Off the internet for more than a week! Not voluntarily, I may add - though that would have been a great accomplishment! When I began this blog in earnest, I always thought it would not be too difficult to write regularly. Since Amy is an early sleeper and dozes off just when my most productive hours begin (isn't it amazing how many families have this same interesting situation!), I thought it would not be too difficult to put down something at least once in 2 or 3 days. Of course, I had not figured in the possibility that the mind sometimes just refuses to follow a discipline at extremes of tiredness. And also, there will be times when my mind is just not in a state to put down something even mildly interesting thanks to the lowness of mood that is a part and parcel of life on earth. So as I recover from both the tiredness of a week on duty as well as the depression that comes when what I preach is not reflected in what I practice (more on this later), I remind myself that discipline is something that does not come naturally to me. And it is in times of stress and tiredness that discipline is important, not when all is hunky-dory! Of course, as the time I spend at work increases, I may have to re-prioritise my time spent on the blog. But till then, if there is no post for more than 4 -5 days, it is likely that I am in need of prayer and I do request the few of you who read this blog to uphold me at those times......

Monday, January 17, 2011

How much is a doctor worth

Recently, one of my friends who is the Medical Superintendent of a mission hospital asked me the question that is debated at some point in every medical circle - how much should a doctor be paid? The more I reflect upon this question, the harder it is to answer! And having heard many opinions on the topic especially in the operating theatre lounge at Vellore, I know that there is no clear answer to the question. As far as I have understood from all the discussions I have had with different groups, the vast majority of doctors (at least in India) believe they are getting paid too little and I am sure that any view I express here to the contrary will not be taken kindly, especially as the majority of my readers are doctors in India!! But it is an area of great interest for me, as after all, working in a mission hospital will mean at some point becoming involved in these sort of discussions and I realise it is important to have some idea at least of the ground realities involved.

Now the first observation I have to make is one that I feel everyone will agree with. In a Utopian society, all men are equal and the nature of their work does not place them higher or lower on the social or financial scale. So in this ideal world, all men have their needs taken care of and the janitor knows his work is as important as the CEO. Thus there is camaraderie and justice for all and there is no major distinction between the 'biggest' and the 'smallest' person in the hospital - they are both valued for their work and both carry out their particular responsibilities to the best of their ability. Unfortunately, our country has been doggedly moving in exactly the opposite direction for so long that this ideal society will never be a reality until the New Jerusalem comes.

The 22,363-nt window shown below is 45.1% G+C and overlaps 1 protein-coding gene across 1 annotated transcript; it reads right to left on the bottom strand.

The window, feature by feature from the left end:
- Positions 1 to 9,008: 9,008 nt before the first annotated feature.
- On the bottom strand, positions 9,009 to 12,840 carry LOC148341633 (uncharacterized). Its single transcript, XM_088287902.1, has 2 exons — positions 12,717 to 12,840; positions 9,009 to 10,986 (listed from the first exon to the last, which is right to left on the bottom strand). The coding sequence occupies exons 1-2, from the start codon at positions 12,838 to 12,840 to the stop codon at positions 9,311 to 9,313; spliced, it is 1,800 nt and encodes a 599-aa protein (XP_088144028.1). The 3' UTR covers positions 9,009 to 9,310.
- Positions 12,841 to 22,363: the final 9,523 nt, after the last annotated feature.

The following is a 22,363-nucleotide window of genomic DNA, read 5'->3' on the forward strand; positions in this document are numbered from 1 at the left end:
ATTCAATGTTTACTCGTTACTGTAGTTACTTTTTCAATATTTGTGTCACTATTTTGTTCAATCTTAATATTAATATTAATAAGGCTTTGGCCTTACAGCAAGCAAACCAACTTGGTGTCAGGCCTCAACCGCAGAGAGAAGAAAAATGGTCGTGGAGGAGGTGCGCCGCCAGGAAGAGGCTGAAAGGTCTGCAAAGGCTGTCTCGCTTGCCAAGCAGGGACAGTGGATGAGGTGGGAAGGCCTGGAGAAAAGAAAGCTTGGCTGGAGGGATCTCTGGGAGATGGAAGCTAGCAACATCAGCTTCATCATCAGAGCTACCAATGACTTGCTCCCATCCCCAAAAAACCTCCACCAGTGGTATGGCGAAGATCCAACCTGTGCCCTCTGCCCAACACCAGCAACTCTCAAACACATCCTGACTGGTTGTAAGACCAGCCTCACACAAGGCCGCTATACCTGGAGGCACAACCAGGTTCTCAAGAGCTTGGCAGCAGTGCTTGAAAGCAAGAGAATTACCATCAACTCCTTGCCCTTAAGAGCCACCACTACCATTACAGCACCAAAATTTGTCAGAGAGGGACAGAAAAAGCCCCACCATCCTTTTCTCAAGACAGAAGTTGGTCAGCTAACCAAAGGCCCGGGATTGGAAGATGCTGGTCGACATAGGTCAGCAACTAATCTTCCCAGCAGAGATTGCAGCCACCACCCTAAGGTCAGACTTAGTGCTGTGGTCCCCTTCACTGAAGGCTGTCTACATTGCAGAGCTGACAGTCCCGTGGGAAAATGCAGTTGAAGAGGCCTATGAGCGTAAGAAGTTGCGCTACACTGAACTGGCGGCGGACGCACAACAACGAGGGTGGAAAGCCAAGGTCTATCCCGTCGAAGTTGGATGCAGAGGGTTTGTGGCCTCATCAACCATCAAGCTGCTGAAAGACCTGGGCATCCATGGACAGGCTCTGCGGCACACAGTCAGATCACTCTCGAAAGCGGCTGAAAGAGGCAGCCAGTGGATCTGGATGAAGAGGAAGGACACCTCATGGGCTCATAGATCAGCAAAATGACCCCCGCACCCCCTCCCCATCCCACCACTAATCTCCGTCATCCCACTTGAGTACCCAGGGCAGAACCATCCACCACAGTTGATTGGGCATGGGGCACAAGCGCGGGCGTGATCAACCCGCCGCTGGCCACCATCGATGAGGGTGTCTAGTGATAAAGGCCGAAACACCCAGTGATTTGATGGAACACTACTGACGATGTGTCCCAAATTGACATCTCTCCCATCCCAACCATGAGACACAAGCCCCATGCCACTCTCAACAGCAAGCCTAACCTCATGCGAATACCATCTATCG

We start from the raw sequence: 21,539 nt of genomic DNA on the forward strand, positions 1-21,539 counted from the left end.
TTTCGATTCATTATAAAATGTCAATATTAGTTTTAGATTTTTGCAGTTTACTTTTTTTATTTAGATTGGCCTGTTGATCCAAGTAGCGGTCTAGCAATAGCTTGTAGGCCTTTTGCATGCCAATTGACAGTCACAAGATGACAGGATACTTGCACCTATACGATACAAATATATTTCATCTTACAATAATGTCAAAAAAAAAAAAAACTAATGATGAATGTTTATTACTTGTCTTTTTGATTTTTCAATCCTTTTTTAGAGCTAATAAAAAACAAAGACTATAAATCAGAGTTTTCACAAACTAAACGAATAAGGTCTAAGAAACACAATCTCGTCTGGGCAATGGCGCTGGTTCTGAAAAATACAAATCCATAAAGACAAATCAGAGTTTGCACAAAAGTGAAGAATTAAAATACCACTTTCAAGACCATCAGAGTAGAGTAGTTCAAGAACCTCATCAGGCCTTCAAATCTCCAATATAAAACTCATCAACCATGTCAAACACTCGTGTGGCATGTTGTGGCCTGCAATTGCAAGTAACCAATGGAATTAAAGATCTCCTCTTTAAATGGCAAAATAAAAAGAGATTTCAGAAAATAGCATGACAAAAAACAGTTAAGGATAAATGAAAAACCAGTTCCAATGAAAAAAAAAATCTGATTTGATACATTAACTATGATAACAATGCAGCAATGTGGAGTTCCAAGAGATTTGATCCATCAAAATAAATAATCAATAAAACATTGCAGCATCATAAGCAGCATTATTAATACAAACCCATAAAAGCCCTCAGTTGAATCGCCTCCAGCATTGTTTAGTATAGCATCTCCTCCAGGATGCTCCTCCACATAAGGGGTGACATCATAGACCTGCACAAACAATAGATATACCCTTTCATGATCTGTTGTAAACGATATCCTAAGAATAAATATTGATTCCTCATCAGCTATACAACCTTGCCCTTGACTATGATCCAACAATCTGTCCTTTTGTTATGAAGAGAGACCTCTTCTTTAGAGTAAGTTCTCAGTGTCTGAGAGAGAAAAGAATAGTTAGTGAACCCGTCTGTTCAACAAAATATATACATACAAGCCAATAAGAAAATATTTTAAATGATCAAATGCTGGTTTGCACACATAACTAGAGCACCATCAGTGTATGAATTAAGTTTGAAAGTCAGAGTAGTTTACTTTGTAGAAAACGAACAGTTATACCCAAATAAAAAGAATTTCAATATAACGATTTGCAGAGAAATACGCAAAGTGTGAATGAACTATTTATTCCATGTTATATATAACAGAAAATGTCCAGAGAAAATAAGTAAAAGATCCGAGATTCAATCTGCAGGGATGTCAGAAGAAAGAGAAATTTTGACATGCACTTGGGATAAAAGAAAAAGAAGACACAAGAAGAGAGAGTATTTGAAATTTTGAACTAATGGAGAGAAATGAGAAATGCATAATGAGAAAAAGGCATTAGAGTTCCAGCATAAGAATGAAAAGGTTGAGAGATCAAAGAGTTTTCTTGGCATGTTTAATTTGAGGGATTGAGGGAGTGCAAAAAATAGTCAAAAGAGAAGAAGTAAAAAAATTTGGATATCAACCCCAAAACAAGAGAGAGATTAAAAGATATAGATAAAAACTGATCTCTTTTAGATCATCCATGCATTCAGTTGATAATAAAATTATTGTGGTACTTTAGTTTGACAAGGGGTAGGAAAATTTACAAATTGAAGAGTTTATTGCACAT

But there are a few places that seem to approach this ideal society. My limited knowledge leads me to believe that the Aurobindo ashram is one such place. But more interesting is the example of the Christian Fellowship Hospital, Oddanchatram. Here, even today, there is not a huge difference between the highest and the lowest salaries paid to employees of the hospital. There are 90 odd doctors working there, many of whom have made lifetime commitments. And some of my friends who work there are more than happy with their life, although their remuneration is about a quarter (or less!) of what they would get anywhere else! I am sure there will be discordant voices, but this is my general impression after spending a week there last year. And Christian Medical College, Vellore, itself had a similar policy till recently, when it was deemed impossible to retain doctors on those salaries.

But for the most part, doctors believe they should be on the higher end of the pay-scale and are unhappy when they are not. There are many reasons for this. The first argument is that a doctor spends more years in training than most other professions. This is true of course, and is my response to any young person asking me about my profession. It's just great to be a doctor provided you have the patience to struggle through a training period that lasts for 10 years or more. And of course, after your undergraduate studies, there is the huge hurdle of the post-graduate exams to cross. Unless you were born with a golden spoon, or are part of a community that has special reservations in the various colleges, admission into a medical undergraduate or postgraduate course is not really an easy thing. And often, when huge amounts of money change hands in the process of gaining admission to a course (and sometimes, even in the process of passing the exams to leave the same course!) there is a subconscious feeling that some payback is due. And so, every opportunity to make money is grabbed, often forgetting the greater issues at stake.